In order to manage short lead times of order fulfillment, meet cost targets, handle the pressure on budgets, and the demands to quality, the right priorities must be set. But where to start and what to do? This blog series is about the fundamentals of OEE. We will answer the 10 most important questions around the subject of OEE and give an insight into the possibilities it offers.

10 things everybody should know about OEE
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Question number 6:

6. OEE data collection: which data should you collect for OEE?

Before measuring OEE, it must be decided what exactly will be measured. The basics are finding losses regarding availability, performance, and quality. The data that will be registered, differs from equipment to equipment. However, the goal is to visualize all losses, planned or not, explainable or not: Because in the end, they need to be eliminated!

Who is in charge of collecting the correct OEE data?

The operator is responsible for collecting the correct OEE data. The processing of the data is the responsibility of the employee that oversees the line and shifts – the line manager, in most cases. The OEE data should be presented to the production floor in clear diagrams. By sharing this knowledge, the production team will be – and feel – involved. This often is neglected, however has proven to bring effectiveness to a higher level. Extra work for the operator? Measuring OEE should not create an extra workload for the operator. The implementation of OEE is a good moment to look at all the things the operator currently registers. Scrutinize each datapoint and ask yourselves: What do we really do with this data?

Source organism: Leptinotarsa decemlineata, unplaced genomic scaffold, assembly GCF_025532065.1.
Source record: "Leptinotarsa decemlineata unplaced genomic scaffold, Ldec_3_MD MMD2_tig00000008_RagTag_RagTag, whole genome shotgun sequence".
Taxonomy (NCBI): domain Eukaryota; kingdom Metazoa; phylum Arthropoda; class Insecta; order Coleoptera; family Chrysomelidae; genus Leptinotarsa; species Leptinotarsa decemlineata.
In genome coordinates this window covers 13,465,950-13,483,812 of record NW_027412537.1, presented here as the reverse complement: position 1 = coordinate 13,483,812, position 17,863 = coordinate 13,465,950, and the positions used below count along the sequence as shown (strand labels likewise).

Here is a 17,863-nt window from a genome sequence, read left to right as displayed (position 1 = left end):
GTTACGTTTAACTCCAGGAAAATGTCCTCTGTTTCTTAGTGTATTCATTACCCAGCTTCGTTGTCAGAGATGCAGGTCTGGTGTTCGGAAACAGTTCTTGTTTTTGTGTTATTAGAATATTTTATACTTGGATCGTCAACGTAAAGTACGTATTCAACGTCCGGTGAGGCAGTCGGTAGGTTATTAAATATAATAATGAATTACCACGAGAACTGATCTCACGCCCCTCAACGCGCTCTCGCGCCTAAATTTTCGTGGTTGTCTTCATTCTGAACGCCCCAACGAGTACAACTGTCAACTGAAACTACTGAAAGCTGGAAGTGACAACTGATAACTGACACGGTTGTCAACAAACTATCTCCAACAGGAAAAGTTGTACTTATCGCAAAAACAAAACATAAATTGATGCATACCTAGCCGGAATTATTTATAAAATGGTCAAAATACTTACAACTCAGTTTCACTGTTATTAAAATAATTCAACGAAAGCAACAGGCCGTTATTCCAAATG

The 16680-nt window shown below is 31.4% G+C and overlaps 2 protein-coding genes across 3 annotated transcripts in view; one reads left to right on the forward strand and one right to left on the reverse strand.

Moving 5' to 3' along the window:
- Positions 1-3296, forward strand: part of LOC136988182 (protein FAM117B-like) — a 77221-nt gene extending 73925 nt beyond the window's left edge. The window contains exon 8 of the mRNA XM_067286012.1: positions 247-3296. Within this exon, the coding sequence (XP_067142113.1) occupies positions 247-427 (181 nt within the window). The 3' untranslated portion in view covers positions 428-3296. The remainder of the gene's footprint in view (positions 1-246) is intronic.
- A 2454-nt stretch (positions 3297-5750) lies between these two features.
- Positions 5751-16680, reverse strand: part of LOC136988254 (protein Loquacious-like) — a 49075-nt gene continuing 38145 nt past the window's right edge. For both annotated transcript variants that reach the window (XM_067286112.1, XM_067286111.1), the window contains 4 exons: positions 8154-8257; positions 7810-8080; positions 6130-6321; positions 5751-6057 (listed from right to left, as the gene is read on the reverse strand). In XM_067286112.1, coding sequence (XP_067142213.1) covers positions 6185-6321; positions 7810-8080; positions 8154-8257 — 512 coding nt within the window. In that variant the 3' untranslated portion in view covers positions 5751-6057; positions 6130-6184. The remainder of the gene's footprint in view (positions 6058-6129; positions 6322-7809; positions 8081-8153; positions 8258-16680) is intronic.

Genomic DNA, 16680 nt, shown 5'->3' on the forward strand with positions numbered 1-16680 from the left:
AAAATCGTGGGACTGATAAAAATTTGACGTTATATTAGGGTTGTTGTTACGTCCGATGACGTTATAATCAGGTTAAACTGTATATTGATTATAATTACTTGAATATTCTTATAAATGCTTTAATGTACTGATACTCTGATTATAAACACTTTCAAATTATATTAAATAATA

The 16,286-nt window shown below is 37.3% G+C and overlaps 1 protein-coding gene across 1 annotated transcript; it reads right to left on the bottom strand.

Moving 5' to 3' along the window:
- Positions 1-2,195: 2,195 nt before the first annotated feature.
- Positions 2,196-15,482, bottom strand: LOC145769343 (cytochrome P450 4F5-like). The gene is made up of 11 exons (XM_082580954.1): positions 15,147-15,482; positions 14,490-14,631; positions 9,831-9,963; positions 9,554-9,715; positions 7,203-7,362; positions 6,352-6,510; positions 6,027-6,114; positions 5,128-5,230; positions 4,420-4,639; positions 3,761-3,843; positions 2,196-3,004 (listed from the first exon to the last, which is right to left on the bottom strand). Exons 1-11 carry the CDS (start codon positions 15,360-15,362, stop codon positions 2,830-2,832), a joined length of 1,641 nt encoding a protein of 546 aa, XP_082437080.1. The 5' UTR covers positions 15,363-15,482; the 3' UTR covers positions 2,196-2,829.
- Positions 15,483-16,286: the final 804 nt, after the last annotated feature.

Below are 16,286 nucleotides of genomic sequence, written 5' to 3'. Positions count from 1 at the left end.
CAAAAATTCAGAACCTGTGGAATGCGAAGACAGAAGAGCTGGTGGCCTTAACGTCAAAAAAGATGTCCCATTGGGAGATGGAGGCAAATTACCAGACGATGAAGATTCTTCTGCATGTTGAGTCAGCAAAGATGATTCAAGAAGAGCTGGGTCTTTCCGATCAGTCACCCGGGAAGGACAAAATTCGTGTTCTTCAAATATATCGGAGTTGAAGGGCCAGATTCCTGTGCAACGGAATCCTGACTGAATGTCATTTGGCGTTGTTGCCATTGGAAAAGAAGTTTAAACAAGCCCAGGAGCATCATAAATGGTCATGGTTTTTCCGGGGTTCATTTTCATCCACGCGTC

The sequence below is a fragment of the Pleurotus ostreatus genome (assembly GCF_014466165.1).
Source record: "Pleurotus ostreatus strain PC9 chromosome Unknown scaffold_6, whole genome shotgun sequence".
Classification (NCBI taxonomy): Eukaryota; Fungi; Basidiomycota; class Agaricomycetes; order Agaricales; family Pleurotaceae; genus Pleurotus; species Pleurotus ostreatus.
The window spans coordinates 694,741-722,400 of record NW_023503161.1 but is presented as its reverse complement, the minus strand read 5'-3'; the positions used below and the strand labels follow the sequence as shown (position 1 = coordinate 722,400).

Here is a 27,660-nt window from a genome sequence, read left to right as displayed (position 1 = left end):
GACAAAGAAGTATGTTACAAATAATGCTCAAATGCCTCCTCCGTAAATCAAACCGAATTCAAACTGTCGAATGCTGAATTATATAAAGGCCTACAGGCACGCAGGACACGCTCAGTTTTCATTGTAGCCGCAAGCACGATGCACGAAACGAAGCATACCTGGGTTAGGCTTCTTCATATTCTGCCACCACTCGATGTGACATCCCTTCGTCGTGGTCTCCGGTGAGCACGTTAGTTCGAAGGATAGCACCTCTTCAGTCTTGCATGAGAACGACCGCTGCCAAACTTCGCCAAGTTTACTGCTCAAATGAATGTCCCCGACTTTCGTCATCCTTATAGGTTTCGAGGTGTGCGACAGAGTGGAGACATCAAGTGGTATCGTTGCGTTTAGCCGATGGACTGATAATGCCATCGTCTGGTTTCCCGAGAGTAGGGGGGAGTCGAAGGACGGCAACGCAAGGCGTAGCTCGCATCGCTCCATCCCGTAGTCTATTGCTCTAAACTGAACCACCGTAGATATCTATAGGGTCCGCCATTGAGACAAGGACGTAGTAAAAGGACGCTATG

In many situations, the currently value-adding registered items are also registered in the OEE (and with the right OEE Software it can be reported). In all such cases: eliminate old registrations and replace them with one easy and fast registration; The OEE. In this way, the OEE registration might lead to quite a relief for the operator.

Building a business case with a quantified overview

Some guidelines for OEE data collection

  1. If you would do it on paper, a complete shift registration should fit on a single A4 form
  2. The (imaginary) form contains time, quantity, and quality registrations
  3. A good registration form will replace many other registrations
  4. Good registration is not a time-consuming matter

In this way, complete shift data can be gathered in a simple and fast way, either on paper or electronically. Either way, it is crucial to involve and empower the operator, since this is the person directly connected to the process. They have immediate (access to) knowledge of what is really happening and they can and should influence this.

Remember: management and staff can do a lot to support the manufacturing process, yet in the end, it is the operators and their machines who do it. Do not make the mistake to try and exclude the most important persons in your value creation!

Daily feedback loop on OEE data

The full potential of OEE is reached when the operator not only collects the data daily but also gains feedback daily. This feedback should be presented to staff and management daily. Not to justify what happened, but to explain where the shop floor experiences problems and difficulties. The staff members now report what they are doing to help improve this.

The fundamental difference in this way of working is that shift-reporting does not occur top-down but bottom-up. If the organization is not used to this way of working, it may require some training and guidance, and a lot of hidden problems may become visible over a short period of time. It is the task of the management to stop hiding such problems yet solve them since these problems may cost a lot of money.


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